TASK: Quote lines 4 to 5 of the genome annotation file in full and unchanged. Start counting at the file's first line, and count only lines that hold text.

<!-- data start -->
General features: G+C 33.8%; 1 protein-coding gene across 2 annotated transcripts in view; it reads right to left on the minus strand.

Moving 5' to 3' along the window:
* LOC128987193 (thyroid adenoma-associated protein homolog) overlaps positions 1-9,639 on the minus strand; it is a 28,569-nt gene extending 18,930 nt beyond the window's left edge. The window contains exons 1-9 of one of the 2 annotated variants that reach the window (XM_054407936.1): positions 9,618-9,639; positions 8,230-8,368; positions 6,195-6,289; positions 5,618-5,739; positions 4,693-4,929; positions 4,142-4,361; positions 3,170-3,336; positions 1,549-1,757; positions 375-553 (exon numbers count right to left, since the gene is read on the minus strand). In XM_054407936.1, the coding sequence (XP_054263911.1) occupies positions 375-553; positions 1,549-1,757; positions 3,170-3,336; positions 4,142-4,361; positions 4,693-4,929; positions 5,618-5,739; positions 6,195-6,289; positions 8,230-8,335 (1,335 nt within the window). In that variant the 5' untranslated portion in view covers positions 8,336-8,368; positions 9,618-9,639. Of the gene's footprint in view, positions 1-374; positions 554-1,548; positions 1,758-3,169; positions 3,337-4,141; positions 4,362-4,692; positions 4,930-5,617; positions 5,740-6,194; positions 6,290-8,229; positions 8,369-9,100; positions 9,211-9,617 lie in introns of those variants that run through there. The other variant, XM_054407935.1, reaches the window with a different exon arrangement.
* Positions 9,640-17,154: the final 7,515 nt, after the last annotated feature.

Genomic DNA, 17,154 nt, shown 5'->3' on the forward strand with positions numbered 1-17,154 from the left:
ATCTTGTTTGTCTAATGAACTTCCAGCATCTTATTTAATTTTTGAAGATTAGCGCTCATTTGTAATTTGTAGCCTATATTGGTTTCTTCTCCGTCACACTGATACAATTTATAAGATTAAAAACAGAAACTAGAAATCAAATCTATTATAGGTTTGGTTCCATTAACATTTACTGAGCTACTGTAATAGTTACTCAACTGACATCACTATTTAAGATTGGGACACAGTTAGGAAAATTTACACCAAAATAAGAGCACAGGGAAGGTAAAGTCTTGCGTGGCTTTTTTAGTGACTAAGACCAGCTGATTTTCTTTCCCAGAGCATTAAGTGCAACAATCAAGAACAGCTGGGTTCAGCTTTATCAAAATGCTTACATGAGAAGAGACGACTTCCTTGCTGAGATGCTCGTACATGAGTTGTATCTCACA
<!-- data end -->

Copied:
* Positions 9,640-17,154: the final 7,515 nt, after the last annotated feature.

Genomic DNA, 17,154 nt, shown 5'->3' on the forward strand with positions numbered 1-17,154 from the left: